Purcell: Dido & Aeneas courtesy of William Christie

A fascinating take from Deborah Warner on Purcell's masterpiece

Purcell: Dido & Aeneas courtesy of William Christie

Henry Purcell's Dido and Aeneas, while not the first English "opera," is certainly the first to fully stake a place on the operatic map. In its brief timescale it tells the most poignant of stories, ending with Dido's famous "Lament".

The present production comes from the Opéra Comique in Paris and includes a substantial acted Prologue ("Echo and Narcissus," Ted Hughes; "The Waste Land," T. S. Eliot; "He wishes for the cloths of Heaven," W. B. Yeats) performed by the wonderful Fiona Shaw.

Deborah Warner's  production is set in a girls' school (Dido was commissioned by one such) . Quite a girl's school as the Sorceress (the formidable Hilary Summers) chain smokes while her attendants snort drugs. Evil si obviouly equated with temptation.

Seeing the drama enacted in the relatively neutral tones of a boarding school does allow us to focus on the musical elements. Malena Ernman is a fragile Dido, massively contrasted with Christopher Malrman's masculine Aeneas, As the two meet, Belinda's "Persue thy conquest, love" is enacted to an "audience" of cautiers around the central square of the stage. The final parting between Dido and Aeneas (only some 40 minutes or so  later!) is for once convincingly done - he is ardent in his cries of "I'll stay, I'll stay" and it is Dido who basically throws him out - a final look back from Maltman seals the deal: a rare instance of this passage working convincingly.  From there, it is the final trajectory to "When I am laid." the Lament. Interestingly, instead of dying from pure grief, Dido takes a poison that seemingly renders her blind (arsenic? the Elizabethans could render this from distillations of wolfsbane (aconyte),  henbane and hellebore).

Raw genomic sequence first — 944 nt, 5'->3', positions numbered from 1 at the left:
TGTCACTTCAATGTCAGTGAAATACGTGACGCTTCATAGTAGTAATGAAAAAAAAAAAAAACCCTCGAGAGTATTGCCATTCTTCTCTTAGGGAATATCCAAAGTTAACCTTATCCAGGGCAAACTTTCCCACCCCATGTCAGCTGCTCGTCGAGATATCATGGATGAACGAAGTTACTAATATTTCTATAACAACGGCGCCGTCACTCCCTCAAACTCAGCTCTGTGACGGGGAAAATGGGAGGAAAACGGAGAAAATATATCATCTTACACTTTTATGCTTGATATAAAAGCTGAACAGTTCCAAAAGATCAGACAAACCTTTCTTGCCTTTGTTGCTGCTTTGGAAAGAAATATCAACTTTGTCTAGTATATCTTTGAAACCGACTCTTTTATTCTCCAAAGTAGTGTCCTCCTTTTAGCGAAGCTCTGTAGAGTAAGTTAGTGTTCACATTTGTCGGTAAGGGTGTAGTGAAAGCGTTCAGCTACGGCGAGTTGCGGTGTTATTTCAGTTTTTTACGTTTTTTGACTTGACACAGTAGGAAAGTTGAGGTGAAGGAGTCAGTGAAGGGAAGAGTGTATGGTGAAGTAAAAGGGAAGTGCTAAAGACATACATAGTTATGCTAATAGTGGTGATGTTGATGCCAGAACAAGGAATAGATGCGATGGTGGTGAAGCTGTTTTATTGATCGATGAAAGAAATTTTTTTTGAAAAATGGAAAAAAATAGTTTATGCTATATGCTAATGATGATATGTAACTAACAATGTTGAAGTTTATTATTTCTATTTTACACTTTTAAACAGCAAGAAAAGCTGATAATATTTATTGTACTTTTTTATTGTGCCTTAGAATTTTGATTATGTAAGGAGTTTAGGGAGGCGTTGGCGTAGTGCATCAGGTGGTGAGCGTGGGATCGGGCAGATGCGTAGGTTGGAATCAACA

A stage drop of green represents the hills and vales of the second act's Grove - it is left to the music to transport us (and it does - how tender is both chorus and Les Arts Florissants in their caressing of Purcells' lines!).  

Judith Van Wanroij is a deliciously light-voiced and dramatically present Belinda, but the whole performance relaly is dominated by the figure of Summers' Sorceress. and the chemistry she enjoys with her two brilliant witches, the sopranos Cécile Ricci and Ana Quintans: "But ere we this perform, we'll conjure for a storm" is brilliantly done (with three suspended acrobats representing that very storm). A word too for the chorus, superb throughotu but nowhere more touching than in the final, post-Lament "With dropping wings".

This performance was originally released on FRA Musica, which apparently included recorded interviews with Christie and Warner, both sadly absent in the Naxos incarnation.

This being the web and all, we are lucky to have the performance below to compare and contrast - a semi-staged concert performance directed by William Christie, with Stéphanie D'Oustrac as Dido (whom we met in this post) and Nicolas Rivencq as Aeneas.